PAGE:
Preventing ego depletion by using self-encouragement is not in line with the thesis from Oehring (2020). Oehring submitted a thesis about prayer as a possible shield, or how she called it buffer, against ego depletion (2020). In the research she tested if prayer worked as a buffer against ego depletion. She tested three groups, among one group that used self-encouraging talk to prevent their ego depletion. But in the experiment of Oehring (2020), self-encouraging did not lead to a significant difference from the control group. A possible explanation for this is, because in the research of Schmeichel et al.(2003), they looked at their mental construal within participants, where participants looked at their own core values. While in Oehring’s experiment the participants just received a text that they should say to their selves. Although self-encouraging did not lead to a significant result, praying did in Oehring’s research (2020). The positive significant result might be explained by the fact that prayer causes positive effects on your mood, which can lead to less loss of self-control. The research of Tice et al. (2007) showed that positive moods have a positive effect on preventing ego depletion, while negative moods have a negative influence on preventing ego depletion.
All in all, we can conclude from these articles that the first step is to make exercise intentions, while you focus on your behaviour as well. If you want to make realistic exercise plans, you should plan them when you are high depleted. If you want to prevent ego depletion you should make use of implementation strategies, focus on self-encouragement, start praying before you exercise and just be in a good mood. All those tips will hopefully prevent depletion of your ego and help you start working out.
For me all those tips led to making an exercise plan after work. After my morning prayer I transform those plans into reality. I pray about wanting to have a good mood and the encouragement that I need to really exercise that day. At least the tips about being in a good mood and encouraging yourself, is in my opinion 50% of the work. When I am in a good mood, I almost even like to sport 😉.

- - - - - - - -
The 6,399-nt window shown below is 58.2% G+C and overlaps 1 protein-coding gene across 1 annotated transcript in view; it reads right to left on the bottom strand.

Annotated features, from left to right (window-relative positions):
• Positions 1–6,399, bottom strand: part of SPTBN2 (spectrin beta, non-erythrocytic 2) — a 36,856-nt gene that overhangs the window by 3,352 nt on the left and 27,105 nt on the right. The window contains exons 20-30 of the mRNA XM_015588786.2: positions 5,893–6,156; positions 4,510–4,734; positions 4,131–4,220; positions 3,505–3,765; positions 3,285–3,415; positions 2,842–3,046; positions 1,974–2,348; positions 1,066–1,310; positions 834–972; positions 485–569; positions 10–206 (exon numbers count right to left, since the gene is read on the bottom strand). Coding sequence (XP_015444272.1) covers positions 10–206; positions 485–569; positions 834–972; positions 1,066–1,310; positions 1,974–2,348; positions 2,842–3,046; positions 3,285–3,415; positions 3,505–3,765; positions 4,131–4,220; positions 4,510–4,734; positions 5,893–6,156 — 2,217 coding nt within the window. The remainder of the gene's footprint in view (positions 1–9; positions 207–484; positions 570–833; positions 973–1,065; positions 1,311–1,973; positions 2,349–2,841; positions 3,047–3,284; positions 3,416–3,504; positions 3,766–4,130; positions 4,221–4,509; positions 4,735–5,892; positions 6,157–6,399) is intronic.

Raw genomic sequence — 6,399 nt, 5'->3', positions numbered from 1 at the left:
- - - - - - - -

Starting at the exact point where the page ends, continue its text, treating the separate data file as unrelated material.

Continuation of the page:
Construal definition | Psychology Glossary | alleydog.com. (2021). www.alleydog.com. https://www.alleydog.com/glossary/definition.php?term=Construal#:%7E:text=Construal%20is%20a%20social%20psychological,our%20own%20actions%20and%20judgements.
Haynes, A., Kemps, E., & Moffitt, R. (2016, 1 november). Too Depleted to Try? Testing the Process Model of Ego Depletion in the Context of Unhealthy Snack Consumption. International Association of Applied Psychology. https://iaap-journals.onlinelibrary.wiley.com/doi/full/10.1111/aphw.12080
Inzlicht, M., & Friese, M. (2019). The Past, Present, and Future of Ego Depletion. Social Psychology, 50(5–6), 370–378. https://doi.org/10.1027/1864-9335/a000398
Lyu, R. W., Lai, C., & Liu, J. (2017). The Role of Ego Depletion in Goal Pursuit: A Construal-level Perspective. Social Behavior and Personality: an international journal, 45(7), 1143–1156. https://doi.org/10.2224/sbp.6337
Oehring, D. (2020). Prayer as a Potential Buffer Against Ego Depletion. Digital Commons@Georgia Southern. https://digitalcommons.georgiasouthern.edu/etd/2118/?utm_source=digitalcommons.georgiasouthern.edu%2Fetd%2F2118&utm_medium=PDF&utm_campaign=PDFCoverPages
Rebar, A. L., Dimmock, J. A., Rhodes, R. E., & Jackson, B. (2018). A daily diary approach to investigate the effect of ego depletion on intentions and next day behavior. Psychology of Sport and Exercise, 39, 38–44. https://doi.org/10.1016/j.psychsport.2018.07.010
Ryan, R. (2019). The Oxford Handbook of Human Motivation (second editie). Oxford University Press.
Schmeichel, B. J., Vohs, K. D., & Baumeister, R. F. (2003). Intellectual performance and ego depletion: Role of the self in logical reasoning and other information processing. Journal of Personality and Social Psychology, 85(1), 33–46. https://doi.org/10.1037/0022-35220.127.116.11
Tice, D. M., Baumeister, R. F, Shmueli, D., & Muraven, M. (2007). Restoring the self: Positive affect helps improve self-regulation following ego depletion. Journal of Experimental Social Psychology, 43(3), 379-384. https://doi.org/10.1016/j.jesp.2006.05.007.
Webb, T. L., & Sheeran, P. (2003). Can implementation intentions help to overcome ego-depletion? Journal of Experimental Social Psychology, 39(3), 279–286. https://doi.org/10.1016/s0022-1031(02)00527-9